If you’ve ever been suddenly hit with a wave of heat from out of nowhere, congratulations! You have now entered the world of hot flashes. If you’ve suddenly found yourself in Insomnia Land, welcome as well. If you’re a woman of at least 45 years (or maybe younger) with these symptoms, you’re probably in the throes of menopause. Like millions of other women out there, you’re probably seeking answers to this bewildering time. Or you want ways to alleviate your symptoms, which may include many others besides hot flashes or insomnia. You may have even talked with your healthcare provider and heard of hormone replacement therapy (HRT). While that is a good option for many, many women, there are lots of things to consider to find the right HRT configuration for you. You’ve also got all kinds of additional options for hormone replacement therapy, such as those that support your body’s own production of hormones and those that support your body when your hormones have said goodbye altogether.

So what HRT options do you have? They fall into four categories:

  • Prescription hormones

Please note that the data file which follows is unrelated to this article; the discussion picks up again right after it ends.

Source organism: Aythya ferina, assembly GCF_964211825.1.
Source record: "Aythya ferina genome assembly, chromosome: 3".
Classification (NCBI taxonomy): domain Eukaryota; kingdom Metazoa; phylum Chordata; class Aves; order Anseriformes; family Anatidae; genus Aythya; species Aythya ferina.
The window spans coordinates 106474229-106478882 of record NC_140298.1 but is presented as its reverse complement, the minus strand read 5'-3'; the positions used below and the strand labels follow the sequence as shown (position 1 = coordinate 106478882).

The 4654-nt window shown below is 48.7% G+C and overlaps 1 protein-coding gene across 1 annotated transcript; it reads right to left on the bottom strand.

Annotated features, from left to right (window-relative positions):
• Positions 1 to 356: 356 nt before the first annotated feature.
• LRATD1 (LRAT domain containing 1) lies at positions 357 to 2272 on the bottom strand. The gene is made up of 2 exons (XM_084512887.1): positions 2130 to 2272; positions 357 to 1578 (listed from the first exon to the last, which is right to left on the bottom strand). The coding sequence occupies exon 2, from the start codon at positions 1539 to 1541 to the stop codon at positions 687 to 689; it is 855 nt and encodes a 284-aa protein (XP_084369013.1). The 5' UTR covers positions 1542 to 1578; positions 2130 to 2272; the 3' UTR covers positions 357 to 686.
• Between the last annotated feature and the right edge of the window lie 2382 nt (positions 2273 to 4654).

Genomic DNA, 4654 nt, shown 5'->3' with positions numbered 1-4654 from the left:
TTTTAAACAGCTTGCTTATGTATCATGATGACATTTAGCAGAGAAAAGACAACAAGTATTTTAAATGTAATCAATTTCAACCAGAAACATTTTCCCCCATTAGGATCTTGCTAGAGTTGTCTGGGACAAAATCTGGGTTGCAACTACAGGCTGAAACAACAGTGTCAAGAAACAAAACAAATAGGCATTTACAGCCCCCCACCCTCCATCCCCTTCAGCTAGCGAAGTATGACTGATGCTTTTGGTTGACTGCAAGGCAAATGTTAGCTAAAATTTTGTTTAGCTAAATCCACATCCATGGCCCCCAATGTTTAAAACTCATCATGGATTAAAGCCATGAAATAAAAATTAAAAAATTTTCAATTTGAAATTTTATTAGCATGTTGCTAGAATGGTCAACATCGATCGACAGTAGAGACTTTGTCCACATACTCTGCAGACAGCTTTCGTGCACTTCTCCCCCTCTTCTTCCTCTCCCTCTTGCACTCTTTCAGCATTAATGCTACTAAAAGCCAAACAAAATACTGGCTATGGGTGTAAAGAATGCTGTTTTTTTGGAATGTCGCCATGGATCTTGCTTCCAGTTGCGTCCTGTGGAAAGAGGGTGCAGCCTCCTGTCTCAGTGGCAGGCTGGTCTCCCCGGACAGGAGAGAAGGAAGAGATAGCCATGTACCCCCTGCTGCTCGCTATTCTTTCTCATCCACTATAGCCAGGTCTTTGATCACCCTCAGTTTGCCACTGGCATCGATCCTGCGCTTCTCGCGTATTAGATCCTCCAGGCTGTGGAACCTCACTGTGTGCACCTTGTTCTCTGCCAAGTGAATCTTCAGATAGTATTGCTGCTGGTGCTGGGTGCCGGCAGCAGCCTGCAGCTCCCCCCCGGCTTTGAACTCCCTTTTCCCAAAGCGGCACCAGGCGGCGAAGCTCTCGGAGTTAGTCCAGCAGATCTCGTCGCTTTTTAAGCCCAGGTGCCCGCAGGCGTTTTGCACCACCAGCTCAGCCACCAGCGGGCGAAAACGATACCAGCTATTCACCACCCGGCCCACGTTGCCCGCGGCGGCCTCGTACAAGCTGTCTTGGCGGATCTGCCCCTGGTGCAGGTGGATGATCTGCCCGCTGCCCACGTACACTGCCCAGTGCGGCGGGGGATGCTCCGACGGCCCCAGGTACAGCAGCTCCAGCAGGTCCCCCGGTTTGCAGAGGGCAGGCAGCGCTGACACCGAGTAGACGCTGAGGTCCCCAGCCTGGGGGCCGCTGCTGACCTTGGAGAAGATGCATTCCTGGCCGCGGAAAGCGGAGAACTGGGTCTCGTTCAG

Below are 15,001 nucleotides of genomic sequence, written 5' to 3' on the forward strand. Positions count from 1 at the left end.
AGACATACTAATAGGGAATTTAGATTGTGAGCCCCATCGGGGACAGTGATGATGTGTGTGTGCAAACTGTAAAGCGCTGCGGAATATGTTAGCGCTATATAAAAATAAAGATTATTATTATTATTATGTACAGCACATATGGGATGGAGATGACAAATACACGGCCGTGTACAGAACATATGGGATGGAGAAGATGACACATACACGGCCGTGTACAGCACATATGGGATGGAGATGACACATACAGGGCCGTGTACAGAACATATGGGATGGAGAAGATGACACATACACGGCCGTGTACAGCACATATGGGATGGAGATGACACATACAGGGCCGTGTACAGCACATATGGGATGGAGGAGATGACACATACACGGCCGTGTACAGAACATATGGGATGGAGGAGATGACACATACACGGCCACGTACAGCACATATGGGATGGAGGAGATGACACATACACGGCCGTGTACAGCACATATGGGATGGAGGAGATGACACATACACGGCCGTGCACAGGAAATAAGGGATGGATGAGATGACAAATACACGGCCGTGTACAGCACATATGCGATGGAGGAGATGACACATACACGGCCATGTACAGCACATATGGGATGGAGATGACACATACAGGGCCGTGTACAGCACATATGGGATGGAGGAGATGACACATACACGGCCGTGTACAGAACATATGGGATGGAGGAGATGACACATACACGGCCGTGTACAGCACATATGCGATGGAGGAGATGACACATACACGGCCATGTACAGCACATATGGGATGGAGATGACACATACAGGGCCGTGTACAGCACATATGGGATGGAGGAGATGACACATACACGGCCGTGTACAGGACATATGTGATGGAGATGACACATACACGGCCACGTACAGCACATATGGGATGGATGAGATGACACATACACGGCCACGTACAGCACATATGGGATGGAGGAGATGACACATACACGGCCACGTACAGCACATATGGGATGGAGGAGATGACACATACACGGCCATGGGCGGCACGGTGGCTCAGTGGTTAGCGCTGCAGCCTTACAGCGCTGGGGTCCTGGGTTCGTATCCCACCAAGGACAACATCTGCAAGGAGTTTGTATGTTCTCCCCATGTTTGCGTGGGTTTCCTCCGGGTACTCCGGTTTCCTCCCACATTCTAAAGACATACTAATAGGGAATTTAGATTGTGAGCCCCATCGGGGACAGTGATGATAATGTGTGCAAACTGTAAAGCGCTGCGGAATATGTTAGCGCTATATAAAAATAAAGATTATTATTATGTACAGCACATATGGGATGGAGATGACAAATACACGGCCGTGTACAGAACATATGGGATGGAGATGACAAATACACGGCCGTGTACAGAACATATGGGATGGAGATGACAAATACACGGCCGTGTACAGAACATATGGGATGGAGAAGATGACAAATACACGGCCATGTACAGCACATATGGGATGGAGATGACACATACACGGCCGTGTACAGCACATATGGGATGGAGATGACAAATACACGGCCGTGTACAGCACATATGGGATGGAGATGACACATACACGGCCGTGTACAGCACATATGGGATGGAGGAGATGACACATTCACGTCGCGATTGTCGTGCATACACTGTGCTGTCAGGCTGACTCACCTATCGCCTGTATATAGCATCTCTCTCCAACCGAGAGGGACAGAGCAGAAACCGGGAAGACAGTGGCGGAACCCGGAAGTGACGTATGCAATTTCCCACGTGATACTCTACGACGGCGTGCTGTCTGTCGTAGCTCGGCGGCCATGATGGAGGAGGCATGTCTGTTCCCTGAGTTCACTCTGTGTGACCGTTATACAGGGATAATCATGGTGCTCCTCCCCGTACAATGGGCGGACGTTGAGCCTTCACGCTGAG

• Hormone support supplements
  • Bone, brain, and heart support supplements
  • Phytonutrients and other dietary changes

The HRT option that’s best for you depends on a lot of things, including whether or not you’ve had a hysterectomy, your unique combination of symptoms, and your thyroid function. We’re here to help you make an informed decision, so let’s take a deeper dive into each of those categories.

Hormone Replacement Therapy Options

Prescription Hormone Replacement Therapy

Menopause isn’t something that happens overnight. In fact, its onset—perimenopause—can take years to fully play out. It’s not necessarily a slow and consistent decline or a gradual increase in symptoms either. The erratic loss of your two sex hormones—estrogen and progesterone—can show up in erratic symptoms as well. You got tons of hot flashes last month, but none this month? That’s par for the perimenopausal course. The key is to discover which of those hormones you’re missing the most of and fill in the gap. This is usually done with a DIY saliva test or a blood test done at your doctor’s request. Your doctor will also want to know about your symptoms, family history, and other influencing factors.